Reflecting on Forest Green’s corkscrew climb to League Two tournament victory, Simon Hacker watches a discreet ceremony that marks a moment in the club’s history.
And breathe… Banal advice on respiration isn’t something we routinely issue at Stroud Times, but for all the Forest Green supporters who have been discovering a new shade of white in their knuckles as they followed the fortune of the team in this season, the morning after the night before marks a key moment to check ourselves for vital signs.
On Saturday afternoon, our hearts stopped. Mansfield went up a goal; it was over. But then we levelled and our pulse resumed. Maybe we had a chance? In such moments all FGR fans will know it’s not losing that hurts, it’s hoping. Sure enough, another goal from Mansfield strangled the dream. Only defibrillation could work now, delivered by the divine foot of last-minute, subbed-on striker Josh March who, in levelling the score in the dying moments of FGR’s final clash, ensured the Green Army not only had promotion to League One but also finally, deservedly, could grab the SkyBet trophy. We were top.
Or sort of. A separate drama, off-stage, as the clock ticked down during these final agonising ten minutes, was also pivotal to everything. Any goal, by any means, struck more than 200 miles away at Exeter’s home game against Port Vale would have meant FGR remained promoted – but with no such pomp and ceremony.
Yet Exeter, on fire and hosting Port Vale at a goal down, somehow didn’t do it: despite ousting FGR from top spot in the League the previous Saturday, they froze, a goal down. The final whistle in Devon blew, sending a shockwave of hysterical jubilation all the way up the A38 to Nottinghamshire. Exeter, we love you. Port Vale maybe even more.
The trophy was ours. Except it still wasn’t. No, it had been pre-ordained by English Football League officials, in their consummate wisdom, that FGR would most likely not triumph in the final fixture. Exeter, the obvious heretics had calculated, would. So come the moment at Field Mill when the faithful fans and Forest Green players convulsed in the knowledge that we’d done it, great spumes of champagne erupted into the spring air – only to land in an empty space where the trophy might catch them. Oh well, who said you need receptacles for the taste of ecstasy?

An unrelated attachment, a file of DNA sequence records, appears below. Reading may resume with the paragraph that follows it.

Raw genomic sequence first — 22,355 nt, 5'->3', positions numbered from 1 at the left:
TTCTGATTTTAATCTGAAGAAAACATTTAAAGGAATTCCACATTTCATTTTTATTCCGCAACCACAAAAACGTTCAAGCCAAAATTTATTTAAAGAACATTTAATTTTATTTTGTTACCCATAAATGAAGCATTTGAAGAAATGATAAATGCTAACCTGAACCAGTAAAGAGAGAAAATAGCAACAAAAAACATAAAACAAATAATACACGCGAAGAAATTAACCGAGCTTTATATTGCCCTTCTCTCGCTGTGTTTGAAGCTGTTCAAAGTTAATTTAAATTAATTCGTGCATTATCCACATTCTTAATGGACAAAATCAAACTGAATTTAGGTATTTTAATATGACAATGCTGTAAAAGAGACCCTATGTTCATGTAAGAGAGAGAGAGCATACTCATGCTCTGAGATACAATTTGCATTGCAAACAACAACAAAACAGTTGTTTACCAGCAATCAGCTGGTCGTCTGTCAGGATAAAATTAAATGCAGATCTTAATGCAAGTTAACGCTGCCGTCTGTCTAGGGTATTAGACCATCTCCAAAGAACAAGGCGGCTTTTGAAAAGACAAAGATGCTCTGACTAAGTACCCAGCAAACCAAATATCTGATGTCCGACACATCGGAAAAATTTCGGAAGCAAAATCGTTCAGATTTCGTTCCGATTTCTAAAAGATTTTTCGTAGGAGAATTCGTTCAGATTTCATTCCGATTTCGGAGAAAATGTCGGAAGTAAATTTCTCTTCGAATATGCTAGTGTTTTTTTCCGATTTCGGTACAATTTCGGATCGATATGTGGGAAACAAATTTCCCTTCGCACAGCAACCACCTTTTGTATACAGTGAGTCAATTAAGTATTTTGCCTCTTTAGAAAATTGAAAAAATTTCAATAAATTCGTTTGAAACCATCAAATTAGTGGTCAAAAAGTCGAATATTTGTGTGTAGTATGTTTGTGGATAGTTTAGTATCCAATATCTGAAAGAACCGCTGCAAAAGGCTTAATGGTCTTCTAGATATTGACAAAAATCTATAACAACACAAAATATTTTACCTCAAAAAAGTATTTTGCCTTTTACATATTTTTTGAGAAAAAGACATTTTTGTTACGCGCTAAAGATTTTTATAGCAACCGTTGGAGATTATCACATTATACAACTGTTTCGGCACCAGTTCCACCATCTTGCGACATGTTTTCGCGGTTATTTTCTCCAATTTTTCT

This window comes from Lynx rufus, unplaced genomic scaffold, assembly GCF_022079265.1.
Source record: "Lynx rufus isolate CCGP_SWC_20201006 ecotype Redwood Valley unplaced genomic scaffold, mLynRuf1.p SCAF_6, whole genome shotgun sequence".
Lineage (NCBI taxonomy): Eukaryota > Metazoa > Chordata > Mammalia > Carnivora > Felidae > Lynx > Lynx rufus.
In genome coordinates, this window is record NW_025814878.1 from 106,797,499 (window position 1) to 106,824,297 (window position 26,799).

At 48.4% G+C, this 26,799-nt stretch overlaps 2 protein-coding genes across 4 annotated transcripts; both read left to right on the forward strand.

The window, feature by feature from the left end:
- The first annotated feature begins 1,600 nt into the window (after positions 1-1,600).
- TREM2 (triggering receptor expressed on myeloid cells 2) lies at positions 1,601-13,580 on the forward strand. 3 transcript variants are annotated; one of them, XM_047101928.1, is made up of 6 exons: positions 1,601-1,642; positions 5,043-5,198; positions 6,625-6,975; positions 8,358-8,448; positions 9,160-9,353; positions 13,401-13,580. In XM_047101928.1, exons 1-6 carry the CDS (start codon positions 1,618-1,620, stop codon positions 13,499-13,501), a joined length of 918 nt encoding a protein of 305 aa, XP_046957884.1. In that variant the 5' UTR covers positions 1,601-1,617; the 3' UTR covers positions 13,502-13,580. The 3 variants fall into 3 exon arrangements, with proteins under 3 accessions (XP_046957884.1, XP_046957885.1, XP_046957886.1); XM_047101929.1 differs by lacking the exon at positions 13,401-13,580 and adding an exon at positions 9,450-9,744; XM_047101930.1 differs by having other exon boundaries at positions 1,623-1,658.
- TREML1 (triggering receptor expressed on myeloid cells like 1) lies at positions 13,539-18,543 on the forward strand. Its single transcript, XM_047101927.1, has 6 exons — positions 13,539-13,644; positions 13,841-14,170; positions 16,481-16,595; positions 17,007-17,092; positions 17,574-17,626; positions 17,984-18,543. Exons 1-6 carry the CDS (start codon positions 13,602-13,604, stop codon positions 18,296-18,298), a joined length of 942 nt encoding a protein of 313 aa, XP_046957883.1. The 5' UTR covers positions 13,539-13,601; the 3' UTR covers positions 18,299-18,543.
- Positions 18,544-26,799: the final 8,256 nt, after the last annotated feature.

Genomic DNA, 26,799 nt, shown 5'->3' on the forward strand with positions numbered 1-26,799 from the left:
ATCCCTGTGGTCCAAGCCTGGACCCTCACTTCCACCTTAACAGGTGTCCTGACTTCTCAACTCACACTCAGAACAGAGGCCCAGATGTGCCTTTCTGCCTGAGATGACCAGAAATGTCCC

All the same, the hardware was coming home. And thereby ensues one of EFL’s funniest bloopers for the 2021-2 season: down in Devon, a man reverentially inserts the trophy into a van and starts driving up the M5. By a mutually agreed marriage of trajectories, it’d reach the Stroudwater Interchange, junction 13, just as the FGR coach from up north was hanging a left to return to the New Lawn in Nailsworth.
This is, even from the most fervent imagination of football romanticists, not the most inspiring of trophy handovers; I’d imagine when Cheltenham got it last year, it was passed over against some backdrop of faultless Regency architecture. Maybe even Swindon, the year before, had managed something less underwhelming.
But that doesn’t matter. And anyhow, Stroud District Council stepped up today to do something with a little more civic swank. OK, hosting a celebratory press conference and plaque handover at a museum might not sound like the media event to set the world on fire, but Stroud’s delightful Museum in the Park, if you’ve somehow never succumbed to its charms, is the least museum-ish venue you could stumble into.
And there it was. That thing that’s shimmied in the collective hopes and dreams of thousands of fans both here and around the world; more than mere metal, a shining statement that only reaches the hands of any team that has grunted its way through 46 times 90 minutes of pitched battle, not to mention successfully weaving through a year of disbelief, doubt, plenty of broken hearts and one severed anterior cruciate ligament. All mattering not, as FGR chairman Dale Vince stepped forward, accepted the plaque from council representatives and said yeah, he felt alright.
Dale is not a man given to the kind of outbursts of exuberance that make legendary football memes, but he acknowledged how much the endgame had been a Hollywood ending, presumably a reference to such movies as Singing in the Rain and the Wizard of Oz, not Taxi Driver or Marley and Me.
Nope, the only dead dog was of the black variety that threatened to wag its tail in the nightmares of fans. Not least when the infamous ‘wobble’ period threw a sublime series of results out of kilter earlier this spring – and then threatened, in the final games, to return. But that was then and this treasured trophy is now. We saw it; it really is real.
Let’s breathe deep then, and smell success. And tomorrow afternoon, at Nailsworth’s New Lawn, prepare our lungs. One green giant of a party looms. Having battled through and having stuck to its green guns despite all opposition and naysaying, could any team deserve to party more?